and Robert K. Jenner, Jr, now Patent No. 2,979,745, and

another is disclosed in an applicationSerial No. 27,214, filed May 5, 1960, in the names of William S. 'Iouchman and Loyd A. Barnes, now Patent No. 3,034,781. The

former, relating to anedge folding machine, is briefly distinguished in that its work guidance is effected by a pair of spaced members exerting torque for automatically swinging the work about only one turning center located substantially at or near its edge, whereas in the latter case, exemplified in a skiving machine, the work steering means may cause the instantaneous center of turning to be shifted along a known line. Work guidance as ali'orded by these developments and for their range of application has been found to relieve the burden on an operator While facilitating production of his machine.

In the light of the foregoing it is a general object of this invention to provide, in a machine including a tool for operating at successive localities on a work piece, improved means operative at only a single work engaging locality for automatically and intermittently guiding the work piece with respect to the tool to cause its operating path to extend along a preselected course, for example,

ice

2 inparallelrelation to'theedge of the work. Another and considerably more-specific object of this invention is to provide a machine for automatically and progressively securing as by means of a seam, in-edge to edge relation, the-upper of a shoe and a .piece or strip such as an edge binding. ln accordance with these objects and as illustrated herein, a feature of this invention resides in the combination, ina maehine having a reeiproeable work e-n-' gaging tool and :mechanism for feeding the work inthe intervals when the tool is disengaged, of "independent means automatically effectivebetween said feeding intervals ,predetermin'edly to steerthe work by turning it about its locality of engagement with the tool, thesteerin'g means being responsive -to selected curvature such as that of the periphery of the work just ahead of the tool. While the tool may, for instance, be an actuated punch, fastener inserter, embosser or marking 'tool, or other instrument of movable type for physically operating on the work, it will be a preciated "that the'term tool" as herein used is intended also "to comprehend non-moving eleiifeirt's ar- 'r-anged'to engage the Wb'ik'tb' trea't-it, examples or such elements being a cement applyin nozzle, 2 burnishin member or the like. In the illustrated machine the esemplary "tool, as "above stated, is a reciproc'able needle,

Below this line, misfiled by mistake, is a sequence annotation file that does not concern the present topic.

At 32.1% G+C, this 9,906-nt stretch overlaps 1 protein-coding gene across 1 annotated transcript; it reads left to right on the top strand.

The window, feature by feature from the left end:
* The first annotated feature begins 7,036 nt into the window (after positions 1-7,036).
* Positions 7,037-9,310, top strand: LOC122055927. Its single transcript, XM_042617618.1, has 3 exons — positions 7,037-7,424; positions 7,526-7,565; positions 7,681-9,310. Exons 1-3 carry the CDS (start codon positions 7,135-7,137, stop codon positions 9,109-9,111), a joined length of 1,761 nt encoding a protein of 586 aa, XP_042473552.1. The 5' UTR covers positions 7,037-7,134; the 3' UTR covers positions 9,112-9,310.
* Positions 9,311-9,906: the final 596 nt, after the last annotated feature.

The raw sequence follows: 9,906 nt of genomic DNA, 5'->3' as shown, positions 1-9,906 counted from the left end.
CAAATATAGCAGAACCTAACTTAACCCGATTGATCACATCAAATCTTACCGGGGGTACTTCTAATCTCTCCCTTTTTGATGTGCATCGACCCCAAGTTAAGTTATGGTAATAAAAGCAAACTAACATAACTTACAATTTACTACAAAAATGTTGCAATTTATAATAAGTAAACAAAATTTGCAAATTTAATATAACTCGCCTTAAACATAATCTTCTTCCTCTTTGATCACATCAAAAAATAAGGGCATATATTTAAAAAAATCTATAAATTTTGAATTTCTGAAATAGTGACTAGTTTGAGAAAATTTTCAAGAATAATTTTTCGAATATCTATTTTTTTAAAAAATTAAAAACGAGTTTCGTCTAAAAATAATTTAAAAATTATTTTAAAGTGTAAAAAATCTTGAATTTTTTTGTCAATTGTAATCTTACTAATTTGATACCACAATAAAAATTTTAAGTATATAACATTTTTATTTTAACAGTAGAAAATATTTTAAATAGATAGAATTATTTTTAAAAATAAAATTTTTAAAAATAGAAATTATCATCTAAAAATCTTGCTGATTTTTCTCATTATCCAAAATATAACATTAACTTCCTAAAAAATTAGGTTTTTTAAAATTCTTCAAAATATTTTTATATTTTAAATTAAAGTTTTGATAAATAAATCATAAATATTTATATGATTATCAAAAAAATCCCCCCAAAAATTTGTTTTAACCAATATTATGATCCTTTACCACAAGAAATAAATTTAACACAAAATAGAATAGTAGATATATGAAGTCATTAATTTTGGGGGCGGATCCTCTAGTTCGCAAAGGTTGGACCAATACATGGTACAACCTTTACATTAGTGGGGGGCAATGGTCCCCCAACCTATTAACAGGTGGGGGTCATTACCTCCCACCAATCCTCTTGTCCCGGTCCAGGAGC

and hence the work steering means of this invention preferably operate solely while the needle is penetrating "a work piece toe'xert forces for bodilyfpivotirig the latter only about the needle in its successive work engaging localities. Advantageously, the work steering means is adapted 'to be installed in a sewing or other machine of otherwise conventional construction, the illustrated post sewing machine incorporating a common form of orbital dog feeding mechanism for advancing the work instepby-step translation in the intervals when the needle is withdrawn from the work. In partial resemblance to'the above-mentioned Schaefe'r et a1. disclosure, the present steering means includes a servo-controlled reversible, variable speed steering wheel, the presentnovel construction, however, in a simple and unique manner, avoiding any necessity for providing a mechanism for this wheel which must differentially allow for the transl'at-ory feed speed as effected by the feed dog and its cooperative presser foot. 7